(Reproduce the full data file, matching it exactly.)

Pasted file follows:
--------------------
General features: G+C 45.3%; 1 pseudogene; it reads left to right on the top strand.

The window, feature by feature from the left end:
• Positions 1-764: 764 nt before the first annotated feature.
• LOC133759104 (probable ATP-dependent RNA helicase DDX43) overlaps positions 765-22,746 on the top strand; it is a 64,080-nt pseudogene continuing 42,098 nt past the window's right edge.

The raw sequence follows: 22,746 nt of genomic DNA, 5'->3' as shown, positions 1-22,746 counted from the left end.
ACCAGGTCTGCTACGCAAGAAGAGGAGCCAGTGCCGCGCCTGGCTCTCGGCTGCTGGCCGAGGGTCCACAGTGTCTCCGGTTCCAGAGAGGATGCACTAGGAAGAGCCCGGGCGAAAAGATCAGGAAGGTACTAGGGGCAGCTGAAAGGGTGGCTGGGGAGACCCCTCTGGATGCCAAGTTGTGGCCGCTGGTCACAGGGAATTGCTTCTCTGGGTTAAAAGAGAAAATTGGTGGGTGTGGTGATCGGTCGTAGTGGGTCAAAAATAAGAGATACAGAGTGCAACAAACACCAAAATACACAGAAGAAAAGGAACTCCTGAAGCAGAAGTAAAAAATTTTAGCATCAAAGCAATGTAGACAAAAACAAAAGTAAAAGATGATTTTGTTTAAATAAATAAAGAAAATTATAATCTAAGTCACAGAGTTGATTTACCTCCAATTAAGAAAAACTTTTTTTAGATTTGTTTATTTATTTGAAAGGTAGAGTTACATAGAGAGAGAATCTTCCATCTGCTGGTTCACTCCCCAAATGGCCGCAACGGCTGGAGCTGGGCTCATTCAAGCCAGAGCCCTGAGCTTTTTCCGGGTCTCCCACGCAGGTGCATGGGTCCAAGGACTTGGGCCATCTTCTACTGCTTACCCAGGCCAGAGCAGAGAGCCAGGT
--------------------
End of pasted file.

General features: G+C 45.3%; 1 pseudogene; it reads left to right on the top strand.

The window, feature by feature from the left end:
• Positions 1-764: 764 nt before the first annotated feature.
• LOC133759104 (probable ATP-dependent RNA helicase DDX43) overlaps positions 765-22,746 on the top strand; it is a 64,080-nt pseudogene continuing 42,098 nt past the window's right edge.

The raw sequence follows: 22,746 nt of genomic DNA, 5'->3' as shown, positions 1-22,746 counted from the left end.
ACCAGGTCTGCTACGCAAGAAGAGGAGCCAGTGCCGCGCCTGGCTCTCGGCTGCTGGCCGAGGGTCCACAGTGTCTCCGGTTCCAGAGAGGATGCACTAGGAAGAGCCCGGGCGAAAAGATCAGGAAGGTACTAGGGGCAGCTGAAAGGGTGGCTGGGGAGACCCCTCTGGATGCCAAGTTGTGGCCGCTGGTCACAGGGAATTGCTTCTCTGGGTTAAAAGAGAAAATTGGTGGGTGTGGTGATCGGTCGTAGTGGGTCAAAAATAAGAGATACAGAGTGCAACAAACACCAAAATACACAGAAGAAAAGGAACTCCTGAAGCAGAAGTAAAAAATTTTAGCATCAAAGCAATGTAGACAAAAACAAAAGTAAAAGATGATTTTGTTTAAATAAATAAAGAAAATTATAATCTAAGTCACAGAGTTGATTTACCTCCAATTAAGAAAAACTTTTTTTAGATTTGTTTATTTATTTGAAAGGTAGAGTTACATAGAGAGAGAATCTTCCATCTGCTGGTTCACTCCCCAAATGGCCGCAACGGCTGGAGCTGGGCTCATTCAAGCCAGAGCCCTGAGCTTTTTCCGGGTCTCCCACGCAGGTGCATGGGTCCAAGGACTTGGGCCATCTTCTACTGCTTACCCAGGCCAGAGCAGAGAGCCAGGT